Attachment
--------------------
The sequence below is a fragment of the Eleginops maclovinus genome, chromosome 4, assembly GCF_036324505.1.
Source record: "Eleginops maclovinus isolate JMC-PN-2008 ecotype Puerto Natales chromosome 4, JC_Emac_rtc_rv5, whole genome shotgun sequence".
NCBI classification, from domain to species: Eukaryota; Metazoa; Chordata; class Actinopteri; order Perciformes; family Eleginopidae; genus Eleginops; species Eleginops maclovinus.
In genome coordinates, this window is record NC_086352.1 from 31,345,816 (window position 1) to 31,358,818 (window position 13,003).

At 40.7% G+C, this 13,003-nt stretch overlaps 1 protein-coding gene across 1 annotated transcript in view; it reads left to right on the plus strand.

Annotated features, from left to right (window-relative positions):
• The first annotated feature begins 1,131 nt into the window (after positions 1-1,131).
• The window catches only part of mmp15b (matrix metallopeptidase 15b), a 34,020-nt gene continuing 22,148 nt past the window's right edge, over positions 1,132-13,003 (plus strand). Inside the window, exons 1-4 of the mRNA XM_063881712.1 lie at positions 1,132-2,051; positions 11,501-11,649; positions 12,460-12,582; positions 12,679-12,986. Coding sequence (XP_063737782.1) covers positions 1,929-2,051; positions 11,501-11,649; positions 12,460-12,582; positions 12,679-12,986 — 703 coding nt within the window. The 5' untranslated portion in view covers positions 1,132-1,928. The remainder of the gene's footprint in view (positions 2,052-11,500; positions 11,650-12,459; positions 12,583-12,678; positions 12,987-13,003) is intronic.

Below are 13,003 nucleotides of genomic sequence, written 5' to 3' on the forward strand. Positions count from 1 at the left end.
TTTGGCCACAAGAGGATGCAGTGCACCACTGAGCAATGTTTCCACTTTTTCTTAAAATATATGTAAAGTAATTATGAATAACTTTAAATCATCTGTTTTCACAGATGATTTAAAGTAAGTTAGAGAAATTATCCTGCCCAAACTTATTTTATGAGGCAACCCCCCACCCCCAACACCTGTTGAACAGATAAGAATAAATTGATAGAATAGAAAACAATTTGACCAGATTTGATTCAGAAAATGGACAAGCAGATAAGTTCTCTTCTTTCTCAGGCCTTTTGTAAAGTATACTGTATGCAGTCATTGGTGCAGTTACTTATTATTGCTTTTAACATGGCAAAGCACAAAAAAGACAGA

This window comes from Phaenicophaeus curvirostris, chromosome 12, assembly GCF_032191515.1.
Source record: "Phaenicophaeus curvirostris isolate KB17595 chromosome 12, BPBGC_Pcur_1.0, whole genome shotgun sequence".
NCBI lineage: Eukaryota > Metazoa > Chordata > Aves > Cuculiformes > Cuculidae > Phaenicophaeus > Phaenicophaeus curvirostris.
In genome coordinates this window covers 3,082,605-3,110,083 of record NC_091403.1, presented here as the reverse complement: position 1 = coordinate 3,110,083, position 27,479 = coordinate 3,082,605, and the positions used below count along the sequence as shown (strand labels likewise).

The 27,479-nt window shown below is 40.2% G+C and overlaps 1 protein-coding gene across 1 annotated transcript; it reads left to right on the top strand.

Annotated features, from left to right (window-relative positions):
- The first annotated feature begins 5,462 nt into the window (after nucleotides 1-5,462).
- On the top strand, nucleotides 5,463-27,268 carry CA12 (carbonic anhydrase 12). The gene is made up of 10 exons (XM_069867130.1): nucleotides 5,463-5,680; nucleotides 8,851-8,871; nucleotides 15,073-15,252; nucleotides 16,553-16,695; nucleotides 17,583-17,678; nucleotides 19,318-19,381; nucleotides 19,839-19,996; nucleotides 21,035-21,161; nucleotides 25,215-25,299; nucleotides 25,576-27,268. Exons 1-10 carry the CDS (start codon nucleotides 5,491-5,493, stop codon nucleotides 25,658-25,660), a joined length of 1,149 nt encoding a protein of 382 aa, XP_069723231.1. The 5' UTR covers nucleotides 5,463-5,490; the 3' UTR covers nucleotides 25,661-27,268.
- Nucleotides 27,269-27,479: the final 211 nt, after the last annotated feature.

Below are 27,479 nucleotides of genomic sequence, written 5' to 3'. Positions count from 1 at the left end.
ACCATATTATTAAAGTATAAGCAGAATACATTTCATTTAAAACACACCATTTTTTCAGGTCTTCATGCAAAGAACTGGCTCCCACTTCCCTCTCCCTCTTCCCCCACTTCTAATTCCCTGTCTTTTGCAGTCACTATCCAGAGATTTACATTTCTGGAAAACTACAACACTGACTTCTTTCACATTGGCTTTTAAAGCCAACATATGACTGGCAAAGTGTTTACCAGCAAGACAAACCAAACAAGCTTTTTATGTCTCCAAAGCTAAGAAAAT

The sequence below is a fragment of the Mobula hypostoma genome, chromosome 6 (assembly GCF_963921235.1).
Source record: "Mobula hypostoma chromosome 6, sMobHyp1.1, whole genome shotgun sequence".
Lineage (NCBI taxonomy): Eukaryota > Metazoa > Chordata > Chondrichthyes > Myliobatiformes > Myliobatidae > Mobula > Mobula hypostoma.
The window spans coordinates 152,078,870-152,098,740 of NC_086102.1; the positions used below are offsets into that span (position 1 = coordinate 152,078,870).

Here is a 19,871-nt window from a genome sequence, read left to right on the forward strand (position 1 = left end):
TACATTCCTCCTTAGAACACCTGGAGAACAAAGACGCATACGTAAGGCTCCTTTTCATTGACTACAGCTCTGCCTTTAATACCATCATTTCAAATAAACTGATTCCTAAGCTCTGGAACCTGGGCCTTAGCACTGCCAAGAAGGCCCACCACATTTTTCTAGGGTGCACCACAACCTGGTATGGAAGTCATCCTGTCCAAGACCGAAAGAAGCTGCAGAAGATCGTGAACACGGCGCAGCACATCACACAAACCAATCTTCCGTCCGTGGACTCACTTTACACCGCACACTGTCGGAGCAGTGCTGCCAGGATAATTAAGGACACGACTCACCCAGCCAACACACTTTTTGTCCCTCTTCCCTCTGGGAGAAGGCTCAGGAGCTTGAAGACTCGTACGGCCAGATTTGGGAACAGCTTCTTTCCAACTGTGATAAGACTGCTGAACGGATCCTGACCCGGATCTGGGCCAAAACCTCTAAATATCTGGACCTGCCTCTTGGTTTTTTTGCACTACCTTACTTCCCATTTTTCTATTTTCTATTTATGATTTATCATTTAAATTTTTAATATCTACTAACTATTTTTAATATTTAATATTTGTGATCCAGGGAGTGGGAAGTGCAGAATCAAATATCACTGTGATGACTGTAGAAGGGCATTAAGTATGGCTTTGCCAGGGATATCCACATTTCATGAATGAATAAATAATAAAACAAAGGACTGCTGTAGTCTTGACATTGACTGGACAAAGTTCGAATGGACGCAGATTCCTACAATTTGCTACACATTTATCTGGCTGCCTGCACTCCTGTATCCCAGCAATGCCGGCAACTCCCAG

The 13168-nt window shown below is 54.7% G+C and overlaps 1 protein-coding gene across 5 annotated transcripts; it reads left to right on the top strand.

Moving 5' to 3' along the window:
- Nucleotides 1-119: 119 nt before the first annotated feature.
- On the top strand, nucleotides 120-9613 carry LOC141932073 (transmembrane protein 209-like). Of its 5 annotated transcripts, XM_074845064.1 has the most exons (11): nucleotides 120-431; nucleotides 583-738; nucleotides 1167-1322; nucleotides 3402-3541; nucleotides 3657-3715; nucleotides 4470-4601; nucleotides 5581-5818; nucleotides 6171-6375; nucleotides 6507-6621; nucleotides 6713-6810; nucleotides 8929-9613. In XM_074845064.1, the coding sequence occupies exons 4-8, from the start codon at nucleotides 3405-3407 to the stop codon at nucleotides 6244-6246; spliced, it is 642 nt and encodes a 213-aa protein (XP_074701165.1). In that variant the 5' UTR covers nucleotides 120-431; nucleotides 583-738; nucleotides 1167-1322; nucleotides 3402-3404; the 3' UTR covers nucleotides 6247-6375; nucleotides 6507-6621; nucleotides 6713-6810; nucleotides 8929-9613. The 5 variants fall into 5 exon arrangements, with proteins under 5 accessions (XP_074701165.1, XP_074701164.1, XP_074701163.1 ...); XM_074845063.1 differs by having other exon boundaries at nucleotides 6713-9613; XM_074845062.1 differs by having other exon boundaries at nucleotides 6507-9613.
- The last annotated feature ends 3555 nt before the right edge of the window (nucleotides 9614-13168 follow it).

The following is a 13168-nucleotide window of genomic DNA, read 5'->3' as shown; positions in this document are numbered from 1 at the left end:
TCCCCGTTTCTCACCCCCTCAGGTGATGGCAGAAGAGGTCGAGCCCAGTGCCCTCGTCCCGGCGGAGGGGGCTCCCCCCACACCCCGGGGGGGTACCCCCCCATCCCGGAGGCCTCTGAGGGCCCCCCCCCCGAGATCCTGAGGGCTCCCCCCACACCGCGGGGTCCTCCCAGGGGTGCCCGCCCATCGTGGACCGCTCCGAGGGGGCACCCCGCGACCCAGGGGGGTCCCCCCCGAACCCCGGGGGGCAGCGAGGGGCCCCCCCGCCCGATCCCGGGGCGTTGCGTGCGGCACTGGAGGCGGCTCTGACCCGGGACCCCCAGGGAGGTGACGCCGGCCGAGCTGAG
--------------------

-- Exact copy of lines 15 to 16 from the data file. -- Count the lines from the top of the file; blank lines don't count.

The 27,479-nt window shown below is 40.2% G+C and overlaps 1 protein-coding gene across 1 annotated transcript; it reads left to right on the top strand.

Annotated features, from left to right (window-relative positions):